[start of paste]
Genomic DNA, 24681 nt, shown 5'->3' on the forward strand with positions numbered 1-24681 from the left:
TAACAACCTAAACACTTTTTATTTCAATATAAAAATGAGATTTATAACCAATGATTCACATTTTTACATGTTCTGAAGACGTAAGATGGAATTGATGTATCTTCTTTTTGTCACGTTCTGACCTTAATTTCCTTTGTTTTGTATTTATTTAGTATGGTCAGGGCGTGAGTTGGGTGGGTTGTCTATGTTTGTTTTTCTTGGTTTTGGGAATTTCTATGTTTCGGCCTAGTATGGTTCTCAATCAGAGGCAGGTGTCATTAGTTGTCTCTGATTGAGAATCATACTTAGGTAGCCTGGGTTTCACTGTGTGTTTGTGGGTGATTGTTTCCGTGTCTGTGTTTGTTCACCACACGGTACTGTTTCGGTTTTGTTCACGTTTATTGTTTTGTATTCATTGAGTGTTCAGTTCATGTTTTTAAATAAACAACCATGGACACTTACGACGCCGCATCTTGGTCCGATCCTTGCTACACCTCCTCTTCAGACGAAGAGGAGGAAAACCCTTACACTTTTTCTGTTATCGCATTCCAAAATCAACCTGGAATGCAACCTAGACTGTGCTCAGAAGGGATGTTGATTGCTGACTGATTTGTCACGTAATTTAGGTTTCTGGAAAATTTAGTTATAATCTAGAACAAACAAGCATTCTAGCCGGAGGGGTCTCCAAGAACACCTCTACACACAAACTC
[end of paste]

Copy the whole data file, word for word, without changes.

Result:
Genomic DNA, 24681 nt, shown 5'->3' on the forward strand with positions numbered 1-24681 from the left:
TAACAACCTAAACACTTTTTATTTCAATATAAAAATGAGATTTATAACCAATGATTCACATTTTTACATGTTCTGAAGACGTAAGATGGAATTGATGTATCTTCTTTTTGTCACGTTCTGACCTTAATTTCCTTTGTTTTGTATTTATTTAGTATGGTCAGGGCGTGAGTTGGGTGGGTTGTCTATGTTTGTTTTTCTTGGTTTTGGGAATTTCTATGTTTCGGCCTAGTATGGTTCTCAATCAGAGGCAGGTGTCATTAGTTGTCTCTGATTGAGAATCATACTTAGGTAGCCTGGGTTTCACTGTGTGTTTGTGGGTGATTGTTTCCGTGTCTGTGTTTGTTCACCACACGGTACTGTTTCGGTTTTGTTCACGTTTATTGTTTTGTATTCATTGAGTGTTCAGTTCATGTTTTTAAATAAACAACCATGGACACTTACGACGCCGCATCTTGGTCCGATCCTTGCTACACCTCCTCTTCAGACGAAGAGGAGGAAAACCCTTACACTTTTTCTGTTATCGCATTCCAAAATCAACCTGGAATGCAACCTAGACTGTGCTCAGAAGGGATGTTGATTGCTGACTGATTTGTCACGTAATTTAGGTTTCTGGAAAATTTAGTTATAATCTAGAACAAACAAGCATTCTAGCCGGAGGGGTCTCCAAGAACACCTCTACACACAAACTC